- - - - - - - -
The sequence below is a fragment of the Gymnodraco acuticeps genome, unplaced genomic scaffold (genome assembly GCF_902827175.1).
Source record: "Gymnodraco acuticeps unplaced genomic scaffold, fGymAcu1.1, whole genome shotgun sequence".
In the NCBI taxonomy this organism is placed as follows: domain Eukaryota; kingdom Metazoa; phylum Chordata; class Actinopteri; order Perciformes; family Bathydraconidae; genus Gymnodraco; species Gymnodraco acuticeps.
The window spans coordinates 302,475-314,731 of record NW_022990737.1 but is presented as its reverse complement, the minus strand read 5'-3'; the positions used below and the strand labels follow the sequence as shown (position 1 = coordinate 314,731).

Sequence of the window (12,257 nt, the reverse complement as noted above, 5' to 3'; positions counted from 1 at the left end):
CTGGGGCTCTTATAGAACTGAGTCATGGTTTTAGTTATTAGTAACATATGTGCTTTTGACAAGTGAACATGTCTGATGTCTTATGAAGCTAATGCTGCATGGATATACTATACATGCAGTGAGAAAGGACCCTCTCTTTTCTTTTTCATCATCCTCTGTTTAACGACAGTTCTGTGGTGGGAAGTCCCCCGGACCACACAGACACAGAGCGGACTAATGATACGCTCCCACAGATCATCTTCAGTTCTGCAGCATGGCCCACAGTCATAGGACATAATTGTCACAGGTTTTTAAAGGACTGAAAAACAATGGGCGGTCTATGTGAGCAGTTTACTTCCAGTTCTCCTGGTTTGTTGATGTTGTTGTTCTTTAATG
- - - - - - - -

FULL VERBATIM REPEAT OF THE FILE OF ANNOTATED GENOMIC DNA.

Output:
The sequence below is a fragment of the Gymnodraco acuticeps genome, unplaced genomic scaffold (genome assembly GCF_902827175.1).
Source record: "Gymnodraco acuticeps unplaced genomic scaffold, fGymAcu1.1, whole genome shotgun sequence".
In the NCBI taxonomy this organism is placed as follows: domain Eukaryota; kingdom Metazoa; phylum Chordata; class Actinopteri; order Perciformes; family Bathydraconidae; genus Gymnodraco; species Gymnodraco acuticeps.
The window spans coordinates 302,475-314,731 of record NW_022990737.1 but is presented as its reverse complement, the minus strand read 5'-3'; the positions used below and the strand labels follow the sequence as shown (position 1 = coordinate 314,731).

Sequence of the window (12,257 nt, the reverse complement as noted above, 5' to 3'; positions counted from 1 at the left end):
CTGGGGCTCTTATAGAACTGAGTCATGGTTTTAGTTATTAGTAACATATGTGCTTTTGACAAGTGAACATGTCTGATGTCTTATGAAGCTAATGCTGCATGGATATACTATACATGCAGTGAGAAAGGACCCTCTCTTTTCTTTTTCATCATCCTCTGTTTAACGACAGTTCTGTGGTGGGAAGTCCCCCGGACCACACAGACACAGAGCGGACTAATGATACGCTCCCACAGATCATCTTCAGTTCTGCAGCATGGCCCACAGTCATAGGACATAATTGTCACAGGTTTTTAAAGGACTGAAAAACAATGGGCGGTCTATGTGAGCAGTTTACTTCCAGTTCTCCTGGTTTGTTGATGTTGTTGTTCTTTAATG